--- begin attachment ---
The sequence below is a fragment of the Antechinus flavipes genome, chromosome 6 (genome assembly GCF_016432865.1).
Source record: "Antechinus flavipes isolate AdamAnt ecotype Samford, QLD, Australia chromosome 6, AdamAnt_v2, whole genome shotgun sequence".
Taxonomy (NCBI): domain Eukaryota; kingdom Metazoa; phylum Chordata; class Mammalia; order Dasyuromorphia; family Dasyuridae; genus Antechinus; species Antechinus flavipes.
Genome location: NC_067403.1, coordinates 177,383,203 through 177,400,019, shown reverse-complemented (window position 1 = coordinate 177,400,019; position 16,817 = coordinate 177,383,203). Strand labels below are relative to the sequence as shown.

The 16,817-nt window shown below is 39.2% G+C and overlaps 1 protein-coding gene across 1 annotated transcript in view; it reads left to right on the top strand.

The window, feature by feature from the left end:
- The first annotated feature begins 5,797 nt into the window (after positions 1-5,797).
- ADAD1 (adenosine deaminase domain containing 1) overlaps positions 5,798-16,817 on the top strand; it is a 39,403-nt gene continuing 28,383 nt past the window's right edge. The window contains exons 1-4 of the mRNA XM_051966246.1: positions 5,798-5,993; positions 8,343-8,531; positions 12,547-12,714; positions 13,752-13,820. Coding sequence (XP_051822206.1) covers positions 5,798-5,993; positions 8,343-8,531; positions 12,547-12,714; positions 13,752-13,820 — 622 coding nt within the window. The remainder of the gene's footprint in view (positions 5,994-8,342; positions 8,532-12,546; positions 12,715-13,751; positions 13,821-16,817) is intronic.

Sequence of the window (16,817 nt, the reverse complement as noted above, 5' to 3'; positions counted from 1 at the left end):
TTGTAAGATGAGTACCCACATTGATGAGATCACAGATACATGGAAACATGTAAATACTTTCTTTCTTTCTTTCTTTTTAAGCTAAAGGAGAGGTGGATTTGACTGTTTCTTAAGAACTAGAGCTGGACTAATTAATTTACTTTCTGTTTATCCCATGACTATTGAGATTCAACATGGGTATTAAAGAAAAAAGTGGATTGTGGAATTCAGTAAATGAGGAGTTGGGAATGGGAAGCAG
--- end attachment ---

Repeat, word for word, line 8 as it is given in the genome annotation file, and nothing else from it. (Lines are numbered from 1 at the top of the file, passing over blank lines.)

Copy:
- ADAD1 (adenosine deaminase domain containing 1) overlaps positions 5,798-16,817 on the top strand; it is a 39,403-nt gene continuing 28,383 nt past the window's right edge. The window contains exons 1-4 of the mRNA XM_051966246.1: positions 5,798-5,993; positions 8,343-8,531; positions 12,547-12,714; positions 13,752-13,820. Coding sequence (XP_051822206.1) covers positions 5,798-5,993; positions 8,343-8,531; positions 12,547-12,714; positions 13,752-13,820 — 622 coding nt within the window. The remainder of the gene's footprint in view (positions 5,994-8,342; positions 8,532-12,546; positions 12,715-13,751; positions 13,821-16,817) is intronic.